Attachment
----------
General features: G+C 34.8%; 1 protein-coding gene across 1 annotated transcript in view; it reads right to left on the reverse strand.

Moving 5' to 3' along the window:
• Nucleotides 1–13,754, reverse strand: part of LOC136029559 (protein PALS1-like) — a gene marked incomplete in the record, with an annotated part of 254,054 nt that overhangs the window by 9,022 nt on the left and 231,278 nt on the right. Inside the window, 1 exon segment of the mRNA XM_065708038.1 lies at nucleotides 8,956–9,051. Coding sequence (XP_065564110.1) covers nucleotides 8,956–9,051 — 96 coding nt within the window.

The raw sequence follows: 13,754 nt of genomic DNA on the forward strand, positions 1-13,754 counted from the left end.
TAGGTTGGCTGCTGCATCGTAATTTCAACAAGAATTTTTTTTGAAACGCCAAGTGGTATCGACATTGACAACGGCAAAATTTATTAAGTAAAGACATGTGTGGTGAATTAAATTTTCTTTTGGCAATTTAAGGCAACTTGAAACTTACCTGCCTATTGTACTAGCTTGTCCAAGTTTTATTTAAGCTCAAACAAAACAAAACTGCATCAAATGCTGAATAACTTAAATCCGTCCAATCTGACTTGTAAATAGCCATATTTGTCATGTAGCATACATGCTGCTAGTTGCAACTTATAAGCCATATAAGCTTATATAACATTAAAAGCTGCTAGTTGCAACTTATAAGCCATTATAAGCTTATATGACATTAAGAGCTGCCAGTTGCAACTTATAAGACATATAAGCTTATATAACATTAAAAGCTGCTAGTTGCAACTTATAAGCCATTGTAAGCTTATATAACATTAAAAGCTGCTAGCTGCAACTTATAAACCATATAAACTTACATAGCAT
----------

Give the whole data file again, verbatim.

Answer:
General features: G+C 34.8%; 1 protein-coding gene across 1 annotated transcript in view; it reads right to left on the reverse strand.

Moving 5' to 3' along the window:
• Nucleotides 1–13,754, reverse strand: part of LOC136029559 (protein PALS1-like) — a gene marked incomplete in the record, with an annotated part of 254,054 nt that overhangs the window by 9,022 nt on the left and 231,278 nt on the right. Inside the window, 1 exon segment of the mRNA XM_065708038.1 lies at nucleotides 8,956–9,051. Coding sequence (XP_065564110.1) covers nucleotides 8,956–9,051 — 96 coding nt within the window.

The raw sequence follows: 13,754 nt of genomic DNA on the forward strand, positions 1-13,754 counted from the left end.
TAGGTTGGCTGCTGCATCGTAATTTCAACAAGAATTTTTTTTGAAACGCCAAGTGGTATCGACATTGACAACGGCAAAATTTATTAAGTAAAGACATGTGTGGTGAATTAAATTTTCTTTTGGCAATTTAAGGCAACTTGAAACTTACCTGCCTATTGTACTAGCTTGTCCAAGTTTTATTTAAGCTCAAACAAAACAAAACTGCATCAAATGCTGAATAACTTAAATCCGTCCAATCTGACTTGTAAATAGCCATATTTGTCATGTAGCATACATGCTGCTAGTTGCAACTTATAAGCCATATAAGCTTATATAACATTAAAAGCTGCTAGTTGCAACTTATAAGCCATTATAAGCTTATATGACATTAAGAGCTGCCAGTTGCAACTTATAAGACATATAAGCTTATATAACATTAAAAGCTGCTAGTTGCAACTTATAAGCCATTGTAAGCTTATATAACATTAAAAGCTGCTAGCTGCAACTTATAAACCATATAAACTTACATAGCAT